# A^2 + b^2 = c^2 What does it prove?

Asked by Hawaii_Jake (33162) August 10th, 2010

What does the 47th Proposition of Euclid mean?
That humans can reason?
That the universe is comprehensible?
That mathmatics is based on linear reasoning?
That geometry rules?

Observing members: 0 Composing members: 0

That two things equal another.

truecomedian (3937)

It’s a Pythagoras’ theorem.

9doomedtodie (3113)

That mathematics are regular in ways you wouldn’t immediately notice?

Fyrius (14555)

Is math the only place to find absolutes?

truecomedian (3937)

if a b and c are the three sides of a triangle and the angle between a and b is 90 degrees, then a^2 + b^2 equals c^2

franzie (6)

You don’t need numbers to see it work. You can use cut out cardboard squares to understand it.

LuckyGuy (39099)

@worriedguy
You’d still have to measure the squares to know the combined surface area of the two squares for sides A and B is equal to that of the square for side C. You do need numbers for that.

Unless maybe you paint the two smaller squares and somehow show it takes exactly the same amount of paint to paint the third square, or something.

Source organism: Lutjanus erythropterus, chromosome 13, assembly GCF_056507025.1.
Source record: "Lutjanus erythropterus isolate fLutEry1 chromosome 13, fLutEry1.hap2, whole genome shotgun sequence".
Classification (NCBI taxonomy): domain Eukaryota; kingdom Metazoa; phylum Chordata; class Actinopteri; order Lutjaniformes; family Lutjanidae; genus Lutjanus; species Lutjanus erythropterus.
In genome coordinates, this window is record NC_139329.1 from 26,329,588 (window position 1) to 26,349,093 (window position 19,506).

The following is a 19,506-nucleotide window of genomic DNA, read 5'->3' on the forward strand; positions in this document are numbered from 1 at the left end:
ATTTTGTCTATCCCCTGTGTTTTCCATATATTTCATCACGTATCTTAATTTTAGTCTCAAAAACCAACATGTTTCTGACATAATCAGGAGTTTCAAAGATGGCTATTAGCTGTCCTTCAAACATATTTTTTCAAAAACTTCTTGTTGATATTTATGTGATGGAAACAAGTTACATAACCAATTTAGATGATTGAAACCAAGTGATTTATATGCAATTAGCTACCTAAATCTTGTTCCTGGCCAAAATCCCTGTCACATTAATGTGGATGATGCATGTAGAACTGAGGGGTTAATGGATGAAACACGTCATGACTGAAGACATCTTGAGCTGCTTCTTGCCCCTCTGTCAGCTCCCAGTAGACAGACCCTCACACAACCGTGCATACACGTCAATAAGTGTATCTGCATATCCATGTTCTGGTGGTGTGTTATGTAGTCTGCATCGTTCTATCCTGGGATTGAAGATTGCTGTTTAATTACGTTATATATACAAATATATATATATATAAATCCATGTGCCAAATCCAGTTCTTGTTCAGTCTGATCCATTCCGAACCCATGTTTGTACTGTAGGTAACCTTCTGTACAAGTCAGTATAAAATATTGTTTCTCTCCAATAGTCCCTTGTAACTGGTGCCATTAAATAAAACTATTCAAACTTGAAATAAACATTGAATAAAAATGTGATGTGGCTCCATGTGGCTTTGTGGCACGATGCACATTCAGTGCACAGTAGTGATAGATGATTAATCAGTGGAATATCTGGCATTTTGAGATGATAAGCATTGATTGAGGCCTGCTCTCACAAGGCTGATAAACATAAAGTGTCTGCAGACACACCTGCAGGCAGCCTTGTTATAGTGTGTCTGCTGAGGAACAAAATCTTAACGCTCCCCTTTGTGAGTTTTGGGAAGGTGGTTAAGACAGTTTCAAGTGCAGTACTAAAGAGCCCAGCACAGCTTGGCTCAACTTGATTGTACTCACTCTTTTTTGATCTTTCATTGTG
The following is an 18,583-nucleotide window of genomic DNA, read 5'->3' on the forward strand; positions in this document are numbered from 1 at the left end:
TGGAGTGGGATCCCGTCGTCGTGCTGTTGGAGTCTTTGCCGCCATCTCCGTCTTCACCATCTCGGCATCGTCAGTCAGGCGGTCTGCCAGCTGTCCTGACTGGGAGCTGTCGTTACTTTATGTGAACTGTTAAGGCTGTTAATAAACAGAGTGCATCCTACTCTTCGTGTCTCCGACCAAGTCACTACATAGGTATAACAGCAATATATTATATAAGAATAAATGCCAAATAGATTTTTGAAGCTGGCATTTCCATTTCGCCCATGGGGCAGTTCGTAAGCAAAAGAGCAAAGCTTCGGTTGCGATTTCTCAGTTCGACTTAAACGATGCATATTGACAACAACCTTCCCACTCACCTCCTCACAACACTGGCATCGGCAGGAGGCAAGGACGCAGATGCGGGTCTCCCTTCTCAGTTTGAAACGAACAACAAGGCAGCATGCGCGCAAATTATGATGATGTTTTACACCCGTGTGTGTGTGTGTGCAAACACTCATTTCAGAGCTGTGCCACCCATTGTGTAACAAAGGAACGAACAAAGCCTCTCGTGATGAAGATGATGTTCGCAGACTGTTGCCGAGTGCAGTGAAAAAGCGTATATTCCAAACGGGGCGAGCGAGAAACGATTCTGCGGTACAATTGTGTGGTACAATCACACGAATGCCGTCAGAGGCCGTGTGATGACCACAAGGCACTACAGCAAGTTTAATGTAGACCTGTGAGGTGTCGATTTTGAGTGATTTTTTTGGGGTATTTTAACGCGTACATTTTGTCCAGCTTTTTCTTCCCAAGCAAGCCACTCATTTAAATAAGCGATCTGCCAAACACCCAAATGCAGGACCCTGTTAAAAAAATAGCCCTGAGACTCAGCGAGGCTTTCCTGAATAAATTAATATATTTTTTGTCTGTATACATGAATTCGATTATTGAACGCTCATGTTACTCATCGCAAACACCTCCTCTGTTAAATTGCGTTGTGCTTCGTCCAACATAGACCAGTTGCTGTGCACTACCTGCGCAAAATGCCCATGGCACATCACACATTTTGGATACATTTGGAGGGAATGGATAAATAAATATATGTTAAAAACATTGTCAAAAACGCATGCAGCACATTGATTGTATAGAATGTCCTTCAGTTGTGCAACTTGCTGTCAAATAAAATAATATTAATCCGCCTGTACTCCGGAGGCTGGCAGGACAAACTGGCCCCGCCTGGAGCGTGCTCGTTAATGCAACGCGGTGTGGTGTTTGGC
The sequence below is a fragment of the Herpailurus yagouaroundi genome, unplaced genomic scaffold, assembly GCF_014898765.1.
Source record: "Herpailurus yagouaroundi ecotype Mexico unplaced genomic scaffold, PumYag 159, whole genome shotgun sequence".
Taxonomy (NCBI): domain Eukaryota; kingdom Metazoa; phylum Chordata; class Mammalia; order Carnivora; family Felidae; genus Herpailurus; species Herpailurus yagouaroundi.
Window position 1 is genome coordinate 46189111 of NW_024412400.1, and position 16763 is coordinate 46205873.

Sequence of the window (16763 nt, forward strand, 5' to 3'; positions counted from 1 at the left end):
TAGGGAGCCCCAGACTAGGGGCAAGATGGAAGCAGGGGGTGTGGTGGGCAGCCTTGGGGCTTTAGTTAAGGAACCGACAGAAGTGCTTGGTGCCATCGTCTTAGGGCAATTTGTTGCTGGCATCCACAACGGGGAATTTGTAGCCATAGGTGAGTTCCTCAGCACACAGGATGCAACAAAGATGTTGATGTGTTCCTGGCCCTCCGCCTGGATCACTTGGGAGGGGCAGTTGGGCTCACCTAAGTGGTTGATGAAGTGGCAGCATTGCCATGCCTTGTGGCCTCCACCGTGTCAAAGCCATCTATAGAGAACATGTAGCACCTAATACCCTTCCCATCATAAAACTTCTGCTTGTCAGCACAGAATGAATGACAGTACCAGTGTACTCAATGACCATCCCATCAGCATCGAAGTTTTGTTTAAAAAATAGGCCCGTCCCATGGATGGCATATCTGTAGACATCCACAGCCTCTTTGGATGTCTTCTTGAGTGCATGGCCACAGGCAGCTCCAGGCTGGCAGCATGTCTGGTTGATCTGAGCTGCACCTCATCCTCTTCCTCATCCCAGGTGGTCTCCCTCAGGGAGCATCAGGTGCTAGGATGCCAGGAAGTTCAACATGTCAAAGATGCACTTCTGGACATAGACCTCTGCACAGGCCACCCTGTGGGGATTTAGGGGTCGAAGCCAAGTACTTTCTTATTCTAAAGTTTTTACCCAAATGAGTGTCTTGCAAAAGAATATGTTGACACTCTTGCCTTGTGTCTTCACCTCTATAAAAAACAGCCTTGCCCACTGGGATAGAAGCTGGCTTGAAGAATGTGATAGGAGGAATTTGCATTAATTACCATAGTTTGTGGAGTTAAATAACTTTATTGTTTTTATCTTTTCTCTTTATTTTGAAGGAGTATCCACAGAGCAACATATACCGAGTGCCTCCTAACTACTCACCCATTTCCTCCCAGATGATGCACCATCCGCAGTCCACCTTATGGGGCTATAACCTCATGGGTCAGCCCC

Fyrius (14555)

@worriedguy

Wait, you’re right.

I stand corrected. :)

Fyrius (14555)

Imagine a right triangle where A = 5, B = 6, and C (the hypotenuse) is unknown.

A^2 + B^2 = C^2
5^2 + 6^2 = C^2
25 + 36 = C^2
61 = C^2
C = sqrt(61)

jfos (7370)
Response moderated (Off-Topic)

That right triangles are governed by certain rules. More generally, if certain rules are absolutely true, there are often certain truisms that follow that are also absolutely true.

roundsquare (5517)

Ever need to get large piece of furniture through your door?

mattbrowne (31640)

@mattbrowne
is that a metaphor for anal?

truecomedian (3937)

@truecomedian
No, he’s literally talking about fitting a piece of furniture through a doorway. Math can help there sometimes.

Hawaii_Jake (33162)

@hawaii_jake – Exactly. The activity looks like this |/|

mattbrowne (31640)

or